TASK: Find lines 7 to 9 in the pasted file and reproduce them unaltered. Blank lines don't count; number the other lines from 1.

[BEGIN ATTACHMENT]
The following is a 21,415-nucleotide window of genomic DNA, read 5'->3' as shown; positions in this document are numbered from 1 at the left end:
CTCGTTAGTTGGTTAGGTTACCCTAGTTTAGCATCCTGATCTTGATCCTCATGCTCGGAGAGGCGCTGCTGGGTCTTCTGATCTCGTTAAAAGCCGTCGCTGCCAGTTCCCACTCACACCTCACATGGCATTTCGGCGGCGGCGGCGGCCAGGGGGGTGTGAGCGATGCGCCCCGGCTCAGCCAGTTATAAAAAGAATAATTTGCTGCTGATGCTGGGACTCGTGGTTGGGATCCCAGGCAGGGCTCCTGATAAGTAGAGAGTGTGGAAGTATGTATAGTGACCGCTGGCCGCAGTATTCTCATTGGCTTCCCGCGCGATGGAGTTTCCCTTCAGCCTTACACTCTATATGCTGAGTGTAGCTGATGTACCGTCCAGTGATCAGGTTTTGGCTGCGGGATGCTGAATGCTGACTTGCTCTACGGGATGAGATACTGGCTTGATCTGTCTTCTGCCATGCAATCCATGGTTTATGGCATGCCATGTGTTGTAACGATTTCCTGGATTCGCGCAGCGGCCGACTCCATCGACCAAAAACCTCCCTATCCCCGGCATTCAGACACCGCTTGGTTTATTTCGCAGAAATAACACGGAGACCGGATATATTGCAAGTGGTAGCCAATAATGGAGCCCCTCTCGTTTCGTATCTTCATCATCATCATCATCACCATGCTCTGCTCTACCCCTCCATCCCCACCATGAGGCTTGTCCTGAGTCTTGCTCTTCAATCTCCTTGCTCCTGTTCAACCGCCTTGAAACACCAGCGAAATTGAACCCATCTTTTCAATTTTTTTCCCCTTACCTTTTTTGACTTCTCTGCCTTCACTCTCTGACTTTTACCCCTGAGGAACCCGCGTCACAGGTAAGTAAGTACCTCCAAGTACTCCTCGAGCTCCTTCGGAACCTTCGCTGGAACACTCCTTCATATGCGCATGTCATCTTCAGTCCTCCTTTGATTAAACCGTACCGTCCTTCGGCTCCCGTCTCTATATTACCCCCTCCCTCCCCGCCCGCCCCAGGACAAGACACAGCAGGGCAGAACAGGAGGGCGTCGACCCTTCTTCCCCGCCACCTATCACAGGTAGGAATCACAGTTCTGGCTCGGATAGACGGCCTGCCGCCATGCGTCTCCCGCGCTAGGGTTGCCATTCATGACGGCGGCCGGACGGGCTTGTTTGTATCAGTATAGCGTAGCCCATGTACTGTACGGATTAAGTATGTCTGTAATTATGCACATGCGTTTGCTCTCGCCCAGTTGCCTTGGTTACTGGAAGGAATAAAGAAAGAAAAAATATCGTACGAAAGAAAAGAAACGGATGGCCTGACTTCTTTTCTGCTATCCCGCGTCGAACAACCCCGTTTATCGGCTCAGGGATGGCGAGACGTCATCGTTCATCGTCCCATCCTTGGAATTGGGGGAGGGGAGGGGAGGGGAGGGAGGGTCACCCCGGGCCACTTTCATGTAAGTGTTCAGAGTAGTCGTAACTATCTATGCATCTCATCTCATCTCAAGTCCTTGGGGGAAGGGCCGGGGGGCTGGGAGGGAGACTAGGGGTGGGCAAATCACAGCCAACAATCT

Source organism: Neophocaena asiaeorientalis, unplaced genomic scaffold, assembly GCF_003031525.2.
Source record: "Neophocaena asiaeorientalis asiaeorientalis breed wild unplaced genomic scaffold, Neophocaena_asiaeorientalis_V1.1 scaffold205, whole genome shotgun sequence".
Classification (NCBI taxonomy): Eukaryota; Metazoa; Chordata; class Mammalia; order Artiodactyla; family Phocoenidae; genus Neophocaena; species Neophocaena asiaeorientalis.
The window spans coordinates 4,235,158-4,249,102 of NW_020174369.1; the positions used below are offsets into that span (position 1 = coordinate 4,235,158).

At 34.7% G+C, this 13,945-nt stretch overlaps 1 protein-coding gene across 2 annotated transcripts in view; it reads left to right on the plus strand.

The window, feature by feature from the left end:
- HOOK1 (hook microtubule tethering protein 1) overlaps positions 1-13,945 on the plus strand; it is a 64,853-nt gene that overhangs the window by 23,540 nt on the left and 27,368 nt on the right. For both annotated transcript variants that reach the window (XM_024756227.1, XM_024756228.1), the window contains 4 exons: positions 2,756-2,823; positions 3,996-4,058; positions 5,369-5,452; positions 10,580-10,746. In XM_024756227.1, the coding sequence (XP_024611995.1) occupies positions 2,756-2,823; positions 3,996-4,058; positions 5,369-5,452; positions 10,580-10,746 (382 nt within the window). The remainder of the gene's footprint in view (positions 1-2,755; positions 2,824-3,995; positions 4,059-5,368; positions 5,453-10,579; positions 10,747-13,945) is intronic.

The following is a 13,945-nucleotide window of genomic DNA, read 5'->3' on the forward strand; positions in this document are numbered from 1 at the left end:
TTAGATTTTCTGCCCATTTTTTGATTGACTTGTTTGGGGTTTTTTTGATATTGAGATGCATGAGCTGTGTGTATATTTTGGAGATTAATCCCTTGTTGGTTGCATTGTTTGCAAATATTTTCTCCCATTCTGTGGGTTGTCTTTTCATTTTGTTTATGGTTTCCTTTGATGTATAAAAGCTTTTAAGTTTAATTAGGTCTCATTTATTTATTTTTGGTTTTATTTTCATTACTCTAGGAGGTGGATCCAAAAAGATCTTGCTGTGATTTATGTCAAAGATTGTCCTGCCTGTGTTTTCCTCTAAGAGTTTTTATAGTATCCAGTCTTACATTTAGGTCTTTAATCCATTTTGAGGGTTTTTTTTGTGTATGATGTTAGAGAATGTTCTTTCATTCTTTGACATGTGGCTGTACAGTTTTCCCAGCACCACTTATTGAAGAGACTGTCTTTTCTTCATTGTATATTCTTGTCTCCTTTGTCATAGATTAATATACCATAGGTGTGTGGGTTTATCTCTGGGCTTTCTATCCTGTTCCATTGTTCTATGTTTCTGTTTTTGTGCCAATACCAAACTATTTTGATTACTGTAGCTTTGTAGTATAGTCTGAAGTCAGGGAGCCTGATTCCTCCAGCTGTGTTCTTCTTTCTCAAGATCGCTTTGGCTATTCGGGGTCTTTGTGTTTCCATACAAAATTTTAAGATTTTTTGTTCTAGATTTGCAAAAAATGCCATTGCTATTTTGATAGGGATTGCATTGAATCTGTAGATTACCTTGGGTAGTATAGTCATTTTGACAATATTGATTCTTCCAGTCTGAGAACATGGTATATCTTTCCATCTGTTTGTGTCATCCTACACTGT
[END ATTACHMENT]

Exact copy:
At 34.7% G+C, this 13,945-nt stretch overlaps 1 protein-coding gene across 2 annotated transcripts in view; it reads left to right on the plus strand.

The window, feature by feature from the left end:
- HOOK1 (hook microtubule tethering protein 1) overlaps positions 1-13,945 on the plus strand; it is a 64,853-nt gene that overhangs the window by 23,540 nt on the left and 27,368 nt on the right. For both annotated transcript variants that reach the window (XM_024756227.1, XM_024756228.1), the window contains 4 exons: positions 2,756-2,823; positions 3,996-4,058; positions 5,369-5,452; positions 10,580-10,746. In XM_024756227.1, the coding sequence (XP_024611995.1) occupies positions 2,756-2,823; positions 3,996-4,058; positions 5,369-5,452; positions 10,580-10,746 (382 nt within the window). The remainder of the gene's footprint in view (positions 1-2,755; positions 2,824-3,995; positions 4,059-5,368; positions 5,453-10,579; positions 10,747-13,945) is intronic.